The Hateful Eighth

by Toby Schreiber

 

Carlos Meza sat in the clubhouse, still in his uniform, staring into the void.

The first pitch he’d thrown all game went for an out. By the time he’d strutted back to the dugout after the seventh, no Marlin had seen second base. Only three had reached first, and he’d put all three there himself with two walks and a rare errant curveball hitting Henry Powell on the foot. Allan Dykstra’s second home run of the season had just doubled his team’s lead to 2-0. Meza was cruising.

Then the eighth inning happened.

Meza’s blank, expressionless face told the story as he sat in the clubhouse after the game. He still didn’t understand.

A 2-2 fastball hit Miguel Alvarez in the hip. He then promptly proved he was ok by taking second on a groundout, the first Marlin to reach scoring position all game. They still hadn’t registered a hit.

Keith Wilson stepped up. He hit below the Mendoza line last year and showed no signs he knew how to cross it this year either. Shouldn’t be a problem. He put the ball in play, softly down the third base line. The ever-present glove of Yugoro Kouki reached for it, the third baseman’s head snapped around to check the runner but the lumbering catcher wasn’t going anywhere. Now he’d throw to first base and get the shortstop. No-hitter preserved. It was a routine play. He’d done it hundreds of times.

Except this time, his glove was empty. Meza’s stomach lurched as the butterflies committed ritual suicide. A flash of white passed between the former Mariner at the hot corner and his pitcher on the mound, as Alvarez padded around to score. Kouki’s head dropped, the ball sailed back over his head the other way courtesy of Josh Bell. Too late to be of assistance.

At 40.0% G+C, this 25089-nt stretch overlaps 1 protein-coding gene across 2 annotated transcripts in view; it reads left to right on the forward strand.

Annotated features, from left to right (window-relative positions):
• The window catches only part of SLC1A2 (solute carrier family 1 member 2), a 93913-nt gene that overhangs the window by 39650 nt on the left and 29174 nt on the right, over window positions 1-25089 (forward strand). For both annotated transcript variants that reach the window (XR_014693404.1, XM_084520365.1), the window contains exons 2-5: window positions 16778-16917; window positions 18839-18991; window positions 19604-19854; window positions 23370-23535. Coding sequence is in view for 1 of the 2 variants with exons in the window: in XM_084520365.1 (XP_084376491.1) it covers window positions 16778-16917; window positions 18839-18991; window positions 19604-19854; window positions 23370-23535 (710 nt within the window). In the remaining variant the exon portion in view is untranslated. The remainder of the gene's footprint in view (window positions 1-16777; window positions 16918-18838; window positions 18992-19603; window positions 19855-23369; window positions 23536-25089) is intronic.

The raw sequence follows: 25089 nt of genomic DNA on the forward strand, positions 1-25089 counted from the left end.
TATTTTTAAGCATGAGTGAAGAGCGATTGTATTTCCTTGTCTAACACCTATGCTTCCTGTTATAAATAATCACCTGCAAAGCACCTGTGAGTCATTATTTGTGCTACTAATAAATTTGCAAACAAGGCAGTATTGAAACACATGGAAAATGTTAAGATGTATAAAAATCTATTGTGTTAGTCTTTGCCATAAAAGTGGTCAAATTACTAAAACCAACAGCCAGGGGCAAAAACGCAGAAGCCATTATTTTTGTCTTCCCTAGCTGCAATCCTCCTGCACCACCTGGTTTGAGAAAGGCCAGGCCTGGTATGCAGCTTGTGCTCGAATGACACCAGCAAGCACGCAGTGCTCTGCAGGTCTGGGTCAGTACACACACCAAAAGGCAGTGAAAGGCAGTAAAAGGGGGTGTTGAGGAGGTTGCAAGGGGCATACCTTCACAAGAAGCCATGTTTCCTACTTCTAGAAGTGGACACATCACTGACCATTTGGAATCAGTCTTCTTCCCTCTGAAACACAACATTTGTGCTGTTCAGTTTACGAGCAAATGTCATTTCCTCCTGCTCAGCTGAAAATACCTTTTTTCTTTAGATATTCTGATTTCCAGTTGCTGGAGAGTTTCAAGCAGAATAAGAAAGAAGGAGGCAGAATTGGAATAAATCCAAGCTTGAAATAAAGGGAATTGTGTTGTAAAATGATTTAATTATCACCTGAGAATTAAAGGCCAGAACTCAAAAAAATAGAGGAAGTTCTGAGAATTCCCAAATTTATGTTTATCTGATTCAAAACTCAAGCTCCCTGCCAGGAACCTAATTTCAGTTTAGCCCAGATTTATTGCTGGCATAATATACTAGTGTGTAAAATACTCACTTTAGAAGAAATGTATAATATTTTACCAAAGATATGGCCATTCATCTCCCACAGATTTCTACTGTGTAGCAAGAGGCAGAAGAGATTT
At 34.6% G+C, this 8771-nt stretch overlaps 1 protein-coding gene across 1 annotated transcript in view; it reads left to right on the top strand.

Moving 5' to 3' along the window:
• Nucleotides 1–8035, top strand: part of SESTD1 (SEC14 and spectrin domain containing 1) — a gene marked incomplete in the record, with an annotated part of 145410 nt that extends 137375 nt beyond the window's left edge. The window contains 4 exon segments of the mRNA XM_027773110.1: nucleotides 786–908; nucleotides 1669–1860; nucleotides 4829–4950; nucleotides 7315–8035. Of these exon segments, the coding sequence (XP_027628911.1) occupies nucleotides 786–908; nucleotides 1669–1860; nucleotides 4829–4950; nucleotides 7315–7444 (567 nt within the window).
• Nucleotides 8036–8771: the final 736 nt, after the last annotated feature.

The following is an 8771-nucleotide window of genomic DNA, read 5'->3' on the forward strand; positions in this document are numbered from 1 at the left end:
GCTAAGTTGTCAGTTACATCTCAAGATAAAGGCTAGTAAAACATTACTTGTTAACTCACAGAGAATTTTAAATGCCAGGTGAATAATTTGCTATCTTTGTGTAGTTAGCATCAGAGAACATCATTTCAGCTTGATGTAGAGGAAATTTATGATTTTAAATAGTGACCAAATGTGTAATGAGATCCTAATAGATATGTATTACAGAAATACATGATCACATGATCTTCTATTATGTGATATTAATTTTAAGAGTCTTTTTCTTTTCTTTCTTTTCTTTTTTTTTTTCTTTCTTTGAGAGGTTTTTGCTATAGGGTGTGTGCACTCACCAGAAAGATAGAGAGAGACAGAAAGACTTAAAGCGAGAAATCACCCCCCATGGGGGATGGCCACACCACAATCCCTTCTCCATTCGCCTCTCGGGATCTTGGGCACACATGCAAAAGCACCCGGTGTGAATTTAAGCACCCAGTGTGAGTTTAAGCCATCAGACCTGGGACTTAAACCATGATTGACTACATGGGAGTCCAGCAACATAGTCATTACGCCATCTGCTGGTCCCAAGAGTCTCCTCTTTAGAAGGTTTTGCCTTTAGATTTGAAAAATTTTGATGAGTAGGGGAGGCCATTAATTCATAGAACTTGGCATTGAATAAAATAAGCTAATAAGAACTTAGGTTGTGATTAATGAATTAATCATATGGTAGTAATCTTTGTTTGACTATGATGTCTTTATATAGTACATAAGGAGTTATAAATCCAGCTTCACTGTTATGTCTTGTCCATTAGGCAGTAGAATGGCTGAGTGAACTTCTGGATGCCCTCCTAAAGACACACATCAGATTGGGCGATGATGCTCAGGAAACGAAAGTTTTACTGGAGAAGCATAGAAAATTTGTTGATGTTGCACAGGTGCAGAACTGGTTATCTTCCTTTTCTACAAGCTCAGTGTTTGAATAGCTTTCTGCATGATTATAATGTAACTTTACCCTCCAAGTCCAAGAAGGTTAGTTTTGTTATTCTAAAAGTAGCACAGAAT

“Head up, champ!” called Dee Gordon, jogging over from second base. “Plenty of baseball left yet today”. He wasn’t wrong. Meza gave the third baseman a nod of the head. “It’s ok”, the nod said. “Things happen”.

Lefty Ryan Rieger stepped up to the plate. Ball, ball, ball… this wasn’t how it was meant to be. Ball four hit the corner, just about, in the umpire’s opinion, and became strike one. The next pitch was hit at Dee Gordon, ranging to his left, and down went Rieger. Wilson sprinted from first to third in the meantime, showing heads-up baserunning. One on, one in, one to go. Bring it on, Julio Solis.

Suddenly, Meza was aware of a group walking towards him; his teammates, with a coach in tow. A pep talk, perhaps. To calm the nerves. They were of course unaware of the unfortunate fate that had befallen the butterflies already. But no, it wasn’t Tim Belcher in the black and gold hoodie. It was Clint Hurdle. Carlos’ 85th pitch, which had earned him the troublesome second out of the inning, would be his last. Confused, but not in a mood to argue – one does not argue with Clint Hurdle, if one knows what’s good for him – Meza handed over the ball and stepped toward the dugout to cheers from the visiting Pirates fans, and ass-slaps all around.

He’d pitched seven stellar innings, and the eighth was by no means a disaster in any other situation. He’d been hooked in the middle of a no-hitter. That was odd. Yet, the tying run was in scoring position. That was also odd during a no-hitter. Sometimes, baseball makes no sense. There’s no justice. Meza was one out away from twenty-three completed innings this season. He’d given up four runs in all that time, and he’d given up the last one on zero hits. He’d ‘earned’ two losses, and was being pulled in the midst of his first win.

Zero hits. That still frustrated him.

The crack of the bat he heard as he was pulling on his jacket made perfect sense. Of course it did. Make that five runs, and he wasn’t even on the field for that one. No more win for Carlos, he’s not allowed nice things.

The first Marlins hit of the game produced Carlos Meza’s second charged run of the afternoon. He didn’t allow the runner to reach base, and he didn’t throw the pitch that clocked the RBI. Baseball.

Several innings later, the Marlins brought in a new catcher, Stephen Vogt. He singled in his first at bat – the Marlins second hit of the entire game. Julio Solis, the owner of the only other Marlins hit in the game in his first Marlins start, bunted him over to second, not even trying to get on base himself. Isacco Sico then doubled over Kouki’s head to walk it off.

Three hits, three runs.

Baseball. There’s still plenty more of it to play.